Published: 07th March 2020
Everyday Sheroes: Meet this Kovai 27-year-old who's teaching Yoga, even during her pregnancy
In our run-up to International Women's Day 2020, we have curated stories of women who aren't extraordinary — but our world may just stop going around smoothly if they decided to call it a day
Born to a family of Ayurvedic doctors and yoga enthusiasts, Logeshwari Naveen always felt an inner calling for yoga, right from the age of eight, which, she tells us, is the ideal age to start practising yoga. “It is only after the age of eight that your mind and body can really focus,” explains this 27-year-old yoga consultant and counsellor at The Arya Vaidya Chikitsalayam and Research Institute, Coimbatore. Right off the bat, Logeshwari informs us that yoga is no less than an addiction for her. And we aren't blind to this fact considering she's currently pursuing her PhD in the ancient Indian discipline. “I began my research three years ago on the utilisation of yoga with family therapy using psychological variables,” says Logeshwari, who has enrolled at the Tamil Nadu Physical Education and Sports University, Chennai.
Logeshwari has been practising yoga for two decades now (Pic: Potokadai)
Bearing witness to Logeshwari’s dedication to yoga, we wonder aloud if she has always been this committed to it. She replies, “My uncle Jeladharan S, who is my inspiration, was a disciple of Guru Mani Swami from Sadguru Yogasramam, Chittur, Kerala. As my family has been deeply connected to yoga for many years, I was lucky to attend the free Sunday classes held at the ashram. When people saw me perform asanas as a kid, they would applaud me and I also won many prizes at the school-level. This was my sole motivation to practise yoga till Class X. After that, I had second thoughts about choosing between becoming a doctor and a yoga consultant,” she shares. No prizes for guessing which one she chose. But what caused her to change her mind? “My uncle was a radiologist at PSG Hospitals, Coimbatore. He once met someone from Kerala who was diagnosed with AIDS that he contracted through a blood transfusion. My uncle took him to his guru who instructed him to change his lifestyle and practise a few asanas. Believe it or not, that person is still alive today. This made me realise the greatness of yoga,” says this Mangalore University postgraduate in Yogic Science.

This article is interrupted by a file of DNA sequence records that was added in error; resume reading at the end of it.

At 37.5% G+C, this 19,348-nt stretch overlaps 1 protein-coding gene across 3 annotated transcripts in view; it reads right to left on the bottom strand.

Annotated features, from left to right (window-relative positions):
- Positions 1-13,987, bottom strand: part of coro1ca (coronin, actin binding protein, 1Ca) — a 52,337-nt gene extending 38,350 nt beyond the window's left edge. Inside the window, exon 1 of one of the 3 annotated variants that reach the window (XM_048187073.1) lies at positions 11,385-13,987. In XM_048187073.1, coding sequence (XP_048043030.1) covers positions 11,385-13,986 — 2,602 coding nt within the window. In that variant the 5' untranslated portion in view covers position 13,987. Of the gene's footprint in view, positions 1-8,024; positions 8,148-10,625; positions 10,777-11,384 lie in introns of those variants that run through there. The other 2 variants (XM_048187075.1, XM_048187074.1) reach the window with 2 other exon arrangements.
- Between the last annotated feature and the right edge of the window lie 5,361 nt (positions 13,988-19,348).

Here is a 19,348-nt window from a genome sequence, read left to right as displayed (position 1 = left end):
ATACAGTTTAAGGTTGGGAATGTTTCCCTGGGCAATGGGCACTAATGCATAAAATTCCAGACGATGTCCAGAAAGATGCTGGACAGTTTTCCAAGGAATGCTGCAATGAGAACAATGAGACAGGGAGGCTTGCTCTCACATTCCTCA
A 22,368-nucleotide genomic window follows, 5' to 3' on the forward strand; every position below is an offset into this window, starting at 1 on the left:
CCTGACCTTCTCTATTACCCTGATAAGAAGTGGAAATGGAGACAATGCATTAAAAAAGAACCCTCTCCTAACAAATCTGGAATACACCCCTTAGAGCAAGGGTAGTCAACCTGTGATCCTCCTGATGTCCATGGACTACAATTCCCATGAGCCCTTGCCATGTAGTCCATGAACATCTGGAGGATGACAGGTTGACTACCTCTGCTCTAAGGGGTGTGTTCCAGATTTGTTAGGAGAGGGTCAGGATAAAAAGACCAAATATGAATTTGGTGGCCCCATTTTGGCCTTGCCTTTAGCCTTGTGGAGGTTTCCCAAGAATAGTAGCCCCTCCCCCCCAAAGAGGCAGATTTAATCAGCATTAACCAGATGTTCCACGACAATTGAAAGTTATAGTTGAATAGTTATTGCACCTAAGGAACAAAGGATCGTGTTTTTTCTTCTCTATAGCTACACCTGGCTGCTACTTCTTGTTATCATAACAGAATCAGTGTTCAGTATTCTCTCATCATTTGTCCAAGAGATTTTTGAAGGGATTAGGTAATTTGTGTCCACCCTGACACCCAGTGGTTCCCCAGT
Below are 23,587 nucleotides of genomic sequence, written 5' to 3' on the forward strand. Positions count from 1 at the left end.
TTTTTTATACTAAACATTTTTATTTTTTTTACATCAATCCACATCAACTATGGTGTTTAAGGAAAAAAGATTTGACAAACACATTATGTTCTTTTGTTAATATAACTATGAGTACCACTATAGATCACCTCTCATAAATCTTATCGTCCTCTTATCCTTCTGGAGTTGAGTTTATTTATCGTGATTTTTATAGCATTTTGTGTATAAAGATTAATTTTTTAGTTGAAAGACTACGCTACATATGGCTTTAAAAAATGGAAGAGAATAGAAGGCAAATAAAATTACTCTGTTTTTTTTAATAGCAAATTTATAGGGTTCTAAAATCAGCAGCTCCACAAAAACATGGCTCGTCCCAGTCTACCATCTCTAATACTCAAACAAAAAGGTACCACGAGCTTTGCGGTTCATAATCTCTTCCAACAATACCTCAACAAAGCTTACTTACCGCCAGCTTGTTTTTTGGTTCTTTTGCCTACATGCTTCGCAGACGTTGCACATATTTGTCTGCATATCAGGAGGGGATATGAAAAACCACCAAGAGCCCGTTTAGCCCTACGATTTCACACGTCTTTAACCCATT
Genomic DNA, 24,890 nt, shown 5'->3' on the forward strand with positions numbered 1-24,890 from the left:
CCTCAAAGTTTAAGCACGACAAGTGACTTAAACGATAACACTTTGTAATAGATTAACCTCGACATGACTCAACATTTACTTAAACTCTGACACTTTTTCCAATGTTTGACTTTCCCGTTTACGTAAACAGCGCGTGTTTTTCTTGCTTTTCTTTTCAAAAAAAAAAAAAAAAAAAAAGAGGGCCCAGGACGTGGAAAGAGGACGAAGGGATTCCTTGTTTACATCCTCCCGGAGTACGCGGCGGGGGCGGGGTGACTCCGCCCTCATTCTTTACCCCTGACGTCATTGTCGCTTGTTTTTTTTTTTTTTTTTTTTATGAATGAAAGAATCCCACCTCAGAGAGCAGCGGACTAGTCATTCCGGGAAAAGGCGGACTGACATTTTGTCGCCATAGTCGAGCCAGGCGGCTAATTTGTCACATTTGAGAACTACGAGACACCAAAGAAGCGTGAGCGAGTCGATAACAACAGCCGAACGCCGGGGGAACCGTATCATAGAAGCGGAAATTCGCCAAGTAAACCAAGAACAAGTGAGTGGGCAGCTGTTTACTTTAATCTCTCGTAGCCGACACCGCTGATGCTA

I have instructed 20 pregnant women with various complications in certain asanas and I am happy to report that all of them had normal deliveries. To see that our treatment is working is the best reward I could ever ask for
Logeshwari Naveen, Yoga consultant
Now that Logeshwari is a practitioner of yoga, she does not worry about work-life balance because yoga is not a job for her, it’s her source of satisfaction and happiness. “I work for about eight hours a day and I barely take a break. But when you are so engrossed in people and the spiritual aspect of yoga, you don’t need a break,” she beams. "When you have job satisfaction, are convinced about the fact that your help is changing lives and you have your family’s support, everything falls in place. Fortunately, I’ve always been encouraged by my family. Even though I’m seven months pregnant now, they don't me from working because they are aware of the benefits of yoga,” says Logeshwari, who did her undergraduation in Advanced Zoology and Biotechnology from PSGR Krishnammal College for Women, Coimbatore.
Despite how long the discipline has been prevalent in India and the well-documented effects of regular practise, Logeshwari feels that people are yet to recognise the true value of yoga. “There are people who think that yoga is practised only for weight loss or as a form of treatment. Yoga is a way of life that can be cultivated as a habit,” she concludes.
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